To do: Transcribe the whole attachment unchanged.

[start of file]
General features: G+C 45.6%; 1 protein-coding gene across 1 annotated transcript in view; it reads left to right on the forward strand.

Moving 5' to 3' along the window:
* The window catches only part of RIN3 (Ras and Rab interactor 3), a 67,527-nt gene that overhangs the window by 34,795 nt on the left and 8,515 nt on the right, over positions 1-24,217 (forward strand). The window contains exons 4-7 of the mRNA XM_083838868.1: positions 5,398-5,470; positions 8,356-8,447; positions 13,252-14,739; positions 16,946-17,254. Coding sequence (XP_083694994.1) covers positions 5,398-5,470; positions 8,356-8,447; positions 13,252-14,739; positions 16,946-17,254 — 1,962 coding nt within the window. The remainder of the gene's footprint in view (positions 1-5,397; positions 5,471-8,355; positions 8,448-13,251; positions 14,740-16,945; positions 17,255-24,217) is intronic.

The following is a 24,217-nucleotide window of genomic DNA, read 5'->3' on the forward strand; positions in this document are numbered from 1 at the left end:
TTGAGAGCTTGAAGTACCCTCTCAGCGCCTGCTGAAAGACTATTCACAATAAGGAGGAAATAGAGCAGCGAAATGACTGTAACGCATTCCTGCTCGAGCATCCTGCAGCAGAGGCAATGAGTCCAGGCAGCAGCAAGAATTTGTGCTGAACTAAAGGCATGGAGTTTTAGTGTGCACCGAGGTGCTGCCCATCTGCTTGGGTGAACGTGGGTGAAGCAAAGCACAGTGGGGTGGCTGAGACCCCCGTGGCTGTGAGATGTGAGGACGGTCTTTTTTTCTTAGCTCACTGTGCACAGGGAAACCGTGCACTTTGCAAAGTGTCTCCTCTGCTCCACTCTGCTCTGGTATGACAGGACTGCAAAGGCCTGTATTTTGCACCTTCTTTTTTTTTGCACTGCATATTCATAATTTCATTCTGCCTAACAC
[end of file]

General features: G+C 45.6%; 1 protein-coding gene across 1 annotated transcript in view; it reads left to right on the forward strand.

Moving 5' to 3' along the window:
* The window catches only part of RIN3 (Ras and Rab interactor 3), a 67,527-nt gene that overhangs the window by 34,795 nt on the left and 8,515 nt on the right, over positions 1-24,217 (forward strand). The window contains exons 4-7 of the mRNA XM_083838868.1: positions 5,398-5,470; positions 8,356-8,447; positions 13,252-14,739; positions 16,946-17,254. Coding sequence (XP_083694994.1) covers positions 5,398-5,470; positions 8,356-8,447; positions 13,252-14,739; positions 16,946-17,254 — 1,962 coding nt within the window. The remainder of the gene's footprint in view (positions 1-5,397; positions 5,471-8,355; positions 8,448-13,251; positions 14,740-16,945; positions 17,255-24,217) is intronic.

The following is a 24,217-nucleotide window of genomic DNA, read 5'->3' on the forward strand; positions in this document are numbered from 1 at the left end:
TTGAGAGCTTGAAGTACCCTCTCAGCGCCTGCTGAAAGACTATTCACAATAAGGAGGAAATAGAGCAGCGAAATGACTGTAACGCATTCCTGCTCGAGCATCCTGCAGCAGAGGCAATGAGTCCAGGCAGCAGCAAGAATTTGTGCTGAACTAAAGGCATGGAGTTTTAGTGTGCACCGAGGTGCTGCCCATCTGCTTGGGTGAACGTGGGTGAAGCAAAGCACAGTGGGGTGGCTGAGACCCCCGTGGCTGTGAGATGTGAGGACGGTCTTTTTTTCTTAGCTCACTGTGCACAGGGAAACCGTGCACTTTGCAAAGTGTCTCCTCTGCTCCACTCTGCTCTGGTATGACAGGACTGCAAAGGCCTGTATTTTGCACCTTCTTTTTTTTTGCACTGCATATTCATAATTTCATTCTGCCTAACAC